The directions outlined in this document are offered “as-is” and without warranty. The steps are only to be followed at your own risk. Neither the author nor webmaster assumes any liability from the misuse or, the inability to use, the steps outlined in this article.

The following image resizer tool (Microsoft PowerToys for Windows XP, Image Resizer) enables you to resize one or many image files with a right-click. The graphics tool only provides the basic options for altering picture size and does not offer any image enhancement tools such as Adobe Photoshop, or other Adobe Graphics / Photoshop Family Products.

Most computers that a run a Microsoft Windows Operating System, will have a very simplistic graphics editor known as MS Paint. Paint is a drawing tool you can use to create simple or elaborate drawings. These drawings can be either black-and-white or color, and can be saved as bitmap files. Windows XP also has Windows Picture and Fax Viewer, which does not provide any picture editing tools. Should you want to edit your pictures, please consider the purchase of quality photo editing software from your choice of software providers.

Click here to Download Microsoft Image Resizer.

microsoft power toy image resizer

The picture resizing tool suggested for use is provided at no charge by the Microsoft Corporation. PowerToys are for Windows XP only and will not work with Windows Vista.
Any questions regarding this tool should be directed to the Microsoft web site.

Once the app has been installed, you will be able to right click on an image and choose a resize option; a few simple clicks more and the image will be resized. You can even choose multiple images and resize all of them at once.

How to Resize Digital Camera Pictures

how to rezize digital pictures

Install the Microsoft Image Resizer for Windows XP.
Navigate to the folder with the pictures you want to resize. (typically in “My Documents/My Pictures”)
Right click on the picture ( press and hold the control key to left click multiple images ) release control key after making selections. (Be careful as you can also create copies while clicking with the control key pressed.)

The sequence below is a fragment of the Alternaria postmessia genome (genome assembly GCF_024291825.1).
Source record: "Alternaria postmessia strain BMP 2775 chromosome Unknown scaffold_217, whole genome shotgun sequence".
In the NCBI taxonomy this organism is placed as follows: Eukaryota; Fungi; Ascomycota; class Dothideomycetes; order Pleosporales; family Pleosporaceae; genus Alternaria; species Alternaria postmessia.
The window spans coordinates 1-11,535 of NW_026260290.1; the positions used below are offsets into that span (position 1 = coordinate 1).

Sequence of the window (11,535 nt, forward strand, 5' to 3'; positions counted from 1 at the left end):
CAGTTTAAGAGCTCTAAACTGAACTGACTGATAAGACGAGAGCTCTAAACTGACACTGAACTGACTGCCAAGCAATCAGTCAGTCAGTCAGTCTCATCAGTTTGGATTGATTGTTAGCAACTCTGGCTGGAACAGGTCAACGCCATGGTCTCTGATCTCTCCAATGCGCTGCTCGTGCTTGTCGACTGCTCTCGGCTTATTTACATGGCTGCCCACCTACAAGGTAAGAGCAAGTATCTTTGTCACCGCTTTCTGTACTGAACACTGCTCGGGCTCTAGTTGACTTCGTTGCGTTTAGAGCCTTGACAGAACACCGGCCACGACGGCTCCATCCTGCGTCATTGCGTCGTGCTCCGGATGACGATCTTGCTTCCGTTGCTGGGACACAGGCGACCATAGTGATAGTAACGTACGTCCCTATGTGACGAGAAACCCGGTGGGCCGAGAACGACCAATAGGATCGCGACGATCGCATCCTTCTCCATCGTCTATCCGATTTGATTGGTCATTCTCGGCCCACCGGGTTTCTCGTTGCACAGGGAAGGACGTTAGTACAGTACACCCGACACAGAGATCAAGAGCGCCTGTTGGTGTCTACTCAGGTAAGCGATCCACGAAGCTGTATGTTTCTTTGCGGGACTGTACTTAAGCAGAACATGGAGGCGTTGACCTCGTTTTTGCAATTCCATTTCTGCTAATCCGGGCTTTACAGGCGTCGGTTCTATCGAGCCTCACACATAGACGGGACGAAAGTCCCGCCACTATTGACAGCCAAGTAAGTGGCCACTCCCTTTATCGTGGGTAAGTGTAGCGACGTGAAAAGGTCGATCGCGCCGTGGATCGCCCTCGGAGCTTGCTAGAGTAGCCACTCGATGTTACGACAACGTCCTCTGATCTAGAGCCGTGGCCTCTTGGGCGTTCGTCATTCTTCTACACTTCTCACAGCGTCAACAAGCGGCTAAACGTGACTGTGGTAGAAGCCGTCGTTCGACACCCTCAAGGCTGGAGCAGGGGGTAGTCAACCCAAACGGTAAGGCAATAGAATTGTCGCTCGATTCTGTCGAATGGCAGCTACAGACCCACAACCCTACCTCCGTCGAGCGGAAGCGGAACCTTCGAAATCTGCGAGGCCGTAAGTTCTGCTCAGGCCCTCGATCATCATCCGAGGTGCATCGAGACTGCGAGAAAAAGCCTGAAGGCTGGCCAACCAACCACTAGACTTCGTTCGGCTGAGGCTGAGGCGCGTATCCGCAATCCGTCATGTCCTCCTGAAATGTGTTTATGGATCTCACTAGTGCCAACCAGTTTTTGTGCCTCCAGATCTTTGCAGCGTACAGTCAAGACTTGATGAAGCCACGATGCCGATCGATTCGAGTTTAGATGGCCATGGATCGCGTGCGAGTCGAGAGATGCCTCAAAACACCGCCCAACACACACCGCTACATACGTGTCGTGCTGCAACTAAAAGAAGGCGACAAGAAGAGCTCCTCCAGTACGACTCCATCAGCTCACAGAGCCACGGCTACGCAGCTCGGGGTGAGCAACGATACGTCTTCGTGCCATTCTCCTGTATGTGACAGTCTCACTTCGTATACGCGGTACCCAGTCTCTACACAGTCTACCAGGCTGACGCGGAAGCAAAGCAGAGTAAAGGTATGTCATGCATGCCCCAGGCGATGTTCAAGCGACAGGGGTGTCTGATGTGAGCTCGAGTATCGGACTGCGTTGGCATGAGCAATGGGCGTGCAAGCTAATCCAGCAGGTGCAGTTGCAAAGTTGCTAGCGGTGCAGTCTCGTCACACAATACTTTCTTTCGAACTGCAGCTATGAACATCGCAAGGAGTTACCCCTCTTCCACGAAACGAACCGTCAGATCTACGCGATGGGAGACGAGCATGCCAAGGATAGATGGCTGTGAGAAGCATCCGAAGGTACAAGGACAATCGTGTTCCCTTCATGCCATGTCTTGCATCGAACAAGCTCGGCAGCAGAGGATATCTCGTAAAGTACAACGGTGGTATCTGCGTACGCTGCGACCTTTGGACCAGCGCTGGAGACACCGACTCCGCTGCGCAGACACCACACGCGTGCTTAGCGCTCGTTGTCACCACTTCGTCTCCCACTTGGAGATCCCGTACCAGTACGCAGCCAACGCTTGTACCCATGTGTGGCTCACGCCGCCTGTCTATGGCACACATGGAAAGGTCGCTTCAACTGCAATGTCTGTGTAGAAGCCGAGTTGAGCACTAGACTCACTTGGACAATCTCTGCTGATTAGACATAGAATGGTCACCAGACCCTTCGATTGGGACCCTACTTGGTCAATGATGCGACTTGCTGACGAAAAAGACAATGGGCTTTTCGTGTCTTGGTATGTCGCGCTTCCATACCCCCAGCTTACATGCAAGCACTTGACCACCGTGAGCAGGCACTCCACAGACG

Right click on one of the highlighted pictures.

Choose resize from the menu with a left click.

Click Advanced button - Choose Small 640x480 is acceptable for uploading.

The two check boxes only appear after Clicking ‘Advanced’. The two buttons are not checked by default; you should consider the options offered and make the best decision for your requirements. Please read all of the options carefully; ask someone for assistance should you have any questions. Any questions regarding the MS Power Toy should be directed to the Microsoft web site.

How to e-mail a Picture

The following steps are based on the computer in question having Microsoft Office / Outlook installed and an active email account set up.

Navigate to the folder with the pictures you want to resize. (typically in “My Documents/My Pictures”)
how to email digital pictures

Right Click on the picture you want to send.
Left click on ‘send to’ –
When prompted, you will need to make a choice between making the picture smaller, or leaving it at original size.
You can choose ‘Keep the original sizes” if the images have already been resized otherwise, you might need to choose “Make all my pictures smaller” (This does not mean ALL of your pictures, just the one(s) you want to send by email and have just previously clicked on).

A new Outlook email message should then open with the highlighted images – add the address and send. If you do not have a compatible version of Outlook installed, the 'send to' option may not appear or be available. Any questions should be directed to http://www.Microsoft.com